Max Ernst
German, 1891–1976
la bicyclette graminée...(The Gramineous Bicycle...), c. 1921
gouache and ink on teaching panel with ink inscription
74.3 x 99.7 cm (29 1/4 x 39 1/4 in.)
The Museum of Modern Art, New York. Purchase,1937
Digital Image © 2005 The Museum of Modern Art, New York. © 2005 Max Ernst/Artists Rights Society (ARS), New York/ADAGP, Paris

Max Ernst
German, 1891–1976
Célèbes (Celebes) or Der Elefant von Celebes (The Elephant of Celebes), 1921
oil on canvas 

National Galleries of Scotland

Max Ernst (German / American / French, 1891 - 1976)

German-French painter Ernst was born near Cologne in Germany. After studying philosophy at university he turned his attention to art, and became the leader of the Cologne Dada group in 1919. He moved to Paris in 1922 to work with the Surrealists, adapting the techniques of collage and photomontage for use by the group. He worked in a range of media throughout his artistic career, producing work that was irregular, experimental and highly imaginative. The Gallery has an excellent collection of his work, including eleven paintings and collages as well as drawings, prints and illustrated books.

  • Max Ernst
  • Türme [Towers]
  • 1916
  • This is an early and transitional painting by Ernst. It reflects his interest in Cubism and also anticipates the works he made whilst part of the Cologne Dada group in 1919-20. The painting may represent an abstracted view seen by Ernst when he was stationed in Laon and Soissons in France during the First World War, in 1915-16. In the background of the painting a tall building with a steeple, possibly a church, can be seen. Shapes in the central construction suggest chimneys, windows and bricks. Critics have commented on the similarity of this work to paintings of towers by Robert Delaunay, whose work Ernst would have known. 

  • Max Ernst
  • Hut in der Hand, Hut auf dem Kopf [Hat in Hand, Hat on Head]
  • about 1919
  • Ernst exhibited some of his early paintings with the Expressionist group. This painting shows the influence of Expressionism in the self-consciously naïve style and use of heightened colour. The disembodied, moustached man raises his bowler hat, only to reveal another underneath (the mark of the true bourgeois gentleman). A bird can be seen falling out of the tree at the bottom of the picture. Birds often appear in Ernst's work and were of significance to him because as a child his pet bird died on the same day his sister was born.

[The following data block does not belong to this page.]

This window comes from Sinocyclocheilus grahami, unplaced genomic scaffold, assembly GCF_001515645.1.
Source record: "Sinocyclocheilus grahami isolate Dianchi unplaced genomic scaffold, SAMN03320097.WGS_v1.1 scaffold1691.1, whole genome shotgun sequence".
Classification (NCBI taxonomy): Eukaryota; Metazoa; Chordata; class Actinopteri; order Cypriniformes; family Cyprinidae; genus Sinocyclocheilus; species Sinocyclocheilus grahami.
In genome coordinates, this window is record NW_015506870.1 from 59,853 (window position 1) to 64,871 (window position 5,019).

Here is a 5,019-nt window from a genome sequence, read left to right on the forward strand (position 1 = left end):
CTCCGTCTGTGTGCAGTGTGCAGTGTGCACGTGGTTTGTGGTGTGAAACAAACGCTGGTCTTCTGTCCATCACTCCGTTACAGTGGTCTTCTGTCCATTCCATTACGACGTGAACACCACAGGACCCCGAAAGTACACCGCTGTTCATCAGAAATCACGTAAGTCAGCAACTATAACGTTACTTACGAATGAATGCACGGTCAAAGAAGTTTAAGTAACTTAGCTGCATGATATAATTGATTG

• Max Ernst
  • Katharina Ondulata
  • 1920
  • Made while Ernst was the leader of the Cologne Dada group, this painting on printed paper is inspired by the Dada spirit of anarchy and confusion. It contains cosmic imagery (star constellations can be seen in the sky), and also alludes to the battle of the sexes. Both of these themes interested the Surrealists, who formed their group directly after Dada had disbanded. The full title of this piece is written along the bottom margin and refers to the 'mistress of the inn,' who would appear to be represented by the revolving sun on the left. The male is represented by a stick-like mannequin: his fuse is alight, ready to trigger his sexual desires. 

  • Max Ernst
  • La Femme au parapluie [Woman with Umbrella]
  • about 1921
  • This small painting is closely related to collages in which Ernst combined elements from advertisements and patterns for women's clothing and accessories. Details have been incised into the paint with a pointed instrument. Ernst's emphasis on the rolled umbrella, high-heeled boots and tailored gloves is almost fetishistic. It also shows the influence of the German Symbolist artist Max Klinger, whose work Ernst admired. The painting has an aura of illicit sexual tension. Uncomfortably crammed into a small space, attention is focused on the girl's legs and skirt and the open door suggests a stolen view.

  • Max Ernst
  • Untitled
  • 1921
  • In many of the collages that Ernst made at the height of the Dada period, he cannibalised popular, and often outdated, manuals and magazines which were illustrated with engravings of machines, instruments, and appliances. Sometimes his intervention was limited, as here, to one or two additions to the main image, but the absence of any explanatory text released the inherent strangeness and absurdity of the original source. The central importance of bizarre juxtapositions to his collages, the way inanimate objects tend to be endowed with an obvious human presence, and the exploitation of illusions to strengthen the atmosphere of irrationality, are all devices which reflect the direct influence upon Ernst of the metaphysical paintings of Giorgio de Chirico and Carlo Carrà.